The UK is in desperate need of a significant increase in the uptake of active travel, whether it is walking, running, using a scooter, rollerblading or cycling – obesity and inactivity are killing record levels, toxic exhaust fumes are shortening people’s lives, the congestion on the road network is gradually leading to gridlock – the average speed in London is now considerably slower than I travel on my bike not only leading to stress and frustration, but lost business with the resultant economic impact. However, as long as the roads are as hostile as they currently are, there is no way that less ‘brave’ people will take up cycling. Is the police entirely to blame for this? Of course not: primarily it is the fault of successive governments to make active travel more attractive by building infrastructure which prioritises active travel and provides a safe environment. But the police do play a very important role and they have failed entirely to take vulnerable road users seriously. With this backdrop, no matter that statistically, it is not that dangerous to cycle – people can very clearly for themselves judge what a hostile environment the roads have become and due to lack of enforcement, drivers, quite literally, get away with murder (look at the alarming rise in hit and run collisions on both cyclists and pedestrians).

My partner needs to hear from me every morning when I get to work, and if I need to leave work a little late, even 15 minutes, I give him a call to say I’ll be a little late or else he’ll worry that something has happened to me. He is not neurotic, and neither am I. We are both normal people, just living our lives, but in our case, because I cycle, we just have to ‘check in’ with one another regularly. I know from social media, that this is the experience of many other cyclists – that uncomfortable feeling in the pit of your stomach, if you haven’t heard from your loved one, and all only because they happen to cycle.

Daily, on my cycle to work, I see drivers texting while driving, surfing the internet, talking on handheld devices –sometimes I tap on people’s windows and I ask them to stop. Perhaps unsurprisingly this is mostly met with abuse. People know they will not be caught. There is no effective policing. Even when camera footage evidence is submitted to them, in my experience, the police are more likely to present excuses for the offending driver than to take the matter further – and so, recklessly dangerous drivers continue to drive. And careless ones who maybe don’t quite understand the space they need to allow cyclists? They don’t even get a slap on the wrist, so there isn’t even an educational element.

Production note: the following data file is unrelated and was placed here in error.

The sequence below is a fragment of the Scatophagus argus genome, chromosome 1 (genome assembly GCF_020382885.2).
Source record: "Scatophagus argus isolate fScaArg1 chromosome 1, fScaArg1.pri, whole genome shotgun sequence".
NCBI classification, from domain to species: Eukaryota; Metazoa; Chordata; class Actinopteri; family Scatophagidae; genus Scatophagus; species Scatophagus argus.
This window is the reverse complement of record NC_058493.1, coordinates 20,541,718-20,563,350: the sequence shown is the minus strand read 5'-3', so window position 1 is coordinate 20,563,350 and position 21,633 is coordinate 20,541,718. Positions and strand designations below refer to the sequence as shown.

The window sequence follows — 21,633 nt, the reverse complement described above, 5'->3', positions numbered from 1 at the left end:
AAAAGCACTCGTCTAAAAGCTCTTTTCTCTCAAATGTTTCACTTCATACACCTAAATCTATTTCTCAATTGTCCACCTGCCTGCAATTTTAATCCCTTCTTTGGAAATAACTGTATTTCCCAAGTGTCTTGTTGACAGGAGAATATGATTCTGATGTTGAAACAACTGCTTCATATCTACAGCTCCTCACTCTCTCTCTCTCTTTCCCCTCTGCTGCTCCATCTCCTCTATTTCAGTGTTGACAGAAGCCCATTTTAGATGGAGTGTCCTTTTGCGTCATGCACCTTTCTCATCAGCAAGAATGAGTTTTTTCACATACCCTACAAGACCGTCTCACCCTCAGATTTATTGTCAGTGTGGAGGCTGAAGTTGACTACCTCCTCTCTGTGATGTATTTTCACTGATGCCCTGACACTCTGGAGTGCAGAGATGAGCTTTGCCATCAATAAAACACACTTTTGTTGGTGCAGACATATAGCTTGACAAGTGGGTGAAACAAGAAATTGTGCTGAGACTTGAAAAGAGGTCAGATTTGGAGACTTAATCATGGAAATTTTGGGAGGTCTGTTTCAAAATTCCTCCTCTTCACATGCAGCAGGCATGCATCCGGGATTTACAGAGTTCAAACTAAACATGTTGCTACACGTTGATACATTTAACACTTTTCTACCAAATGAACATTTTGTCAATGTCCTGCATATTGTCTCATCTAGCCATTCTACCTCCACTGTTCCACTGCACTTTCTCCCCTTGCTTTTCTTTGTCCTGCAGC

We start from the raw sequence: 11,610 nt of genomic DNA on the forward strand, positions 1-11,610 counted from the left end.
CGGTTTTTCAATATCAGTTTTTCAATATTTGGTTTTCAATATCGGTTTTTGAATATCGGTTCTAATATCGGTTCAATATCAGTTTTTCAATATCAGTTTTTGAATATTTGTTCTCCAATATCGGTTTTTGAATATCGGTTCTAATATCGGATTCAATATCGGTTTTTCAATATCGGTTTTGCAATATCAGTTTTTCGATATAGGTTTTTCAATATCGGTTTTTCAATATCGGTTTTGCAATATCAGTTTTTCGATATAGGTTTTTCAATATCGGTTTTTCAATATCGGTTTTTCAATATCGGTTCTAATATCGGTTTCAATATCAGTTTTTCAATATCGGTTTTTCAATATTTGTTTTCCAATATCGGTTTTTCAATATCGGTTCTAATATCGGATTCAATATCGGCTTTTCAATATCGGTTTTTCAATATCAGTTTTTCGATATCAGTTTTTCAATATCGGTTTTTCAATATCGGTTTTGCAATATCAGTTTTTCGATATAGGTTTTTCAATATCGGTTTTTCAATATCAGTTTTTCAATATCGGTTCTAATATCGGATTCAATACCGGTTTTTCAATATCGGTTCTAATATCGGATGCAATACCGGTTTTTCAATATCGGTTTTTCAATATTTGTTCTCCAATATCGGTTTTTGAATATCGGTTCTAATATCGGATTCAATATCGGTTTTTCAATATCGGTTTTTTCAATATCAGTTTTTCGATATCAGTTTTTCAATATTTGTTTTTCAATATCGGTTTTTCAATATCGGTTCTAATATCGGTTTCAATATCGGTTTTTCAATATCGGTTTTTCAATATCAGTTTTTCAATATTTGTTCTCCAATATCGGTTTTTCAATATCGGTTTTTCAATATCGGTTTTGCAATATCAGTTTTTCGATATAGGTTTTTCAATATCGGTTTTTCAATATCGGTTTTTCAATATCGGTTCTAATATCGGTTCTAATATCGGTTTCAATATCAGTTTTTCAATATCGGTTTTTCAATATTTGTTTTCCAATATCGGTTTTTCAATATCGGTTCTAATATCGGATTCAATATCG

I experienced a terrifying incident nearly two months ago, where a driver deliberately drove his car as close as possible to my rear wheel – he came to within about 4 inches of my rear wheel – then overtook me, but again, as closely as he possibly could without knocking me off, simply because I was on a bike and he didn’t like me taking up ‘his’ road (I’m guessing of course – nothing happened which could explain him endangering me the way he did – and again, I can’t stress enough, that this sort of thing does happen, it is not a misinterpretation or a misreading of a situation, there are some seriously awful people out there, who get enjoyment out of using their car as a weapon, to intimidate and terrify). I was so shaken up, I cycled straight to the police station, when I should have been at work – they could see how shaken up I was, a hardened London cyclist with over ten years’ experience of riding in London, but still totally and utterly distressed, in a complete state – I had helmet footage and footage off a rear-facing camera I have fastened to my bike. And was I able o speak with a police officer there and then, as might be expected? No, I was asked to fill in a form, which wasn’t even fit for the purpose and told it might take 2-3 weeks for them to get back to me; I am still waiting for a reply, two months on. I missed a day at work because I was so shaken up, and I only report very serious incidents such as this one. And the police have not even bothered to come back to me.

If the UK is serious about getting more people cycling, then the message needs to be very clear – if you intimidate a vulnerable road user, or you drive carelessly or dangerously around a vulnerable road user, you will be prosecuted. But at the moment, that is not at all the case, quite the reverse in fact – the police do not take cyclists seriously at all, and so only the most hardened people cycle. It is not a coincidence that the vast bulk of regular cyclists are male and young. The police are more interested in passing the responsibility of cyclist safety on to the cyclist by suggesting such things as helmets and high-vis; aggression by drivers is ignored.

The message is clear in the UK – if you’re a cyclist, your life does not matter. Your safety does not matter. You do not have a right to get from A to B safely. And if a driver uses their car against you in a manner which is careless or dangerous, the police will find a way of ‘explaining away’ their actions, rather than tackling that driver. Oh, and course they’ll ask if you were wearing high-vis, as if that mattered in broad daylight with an aggressive driver trying to intimidate you.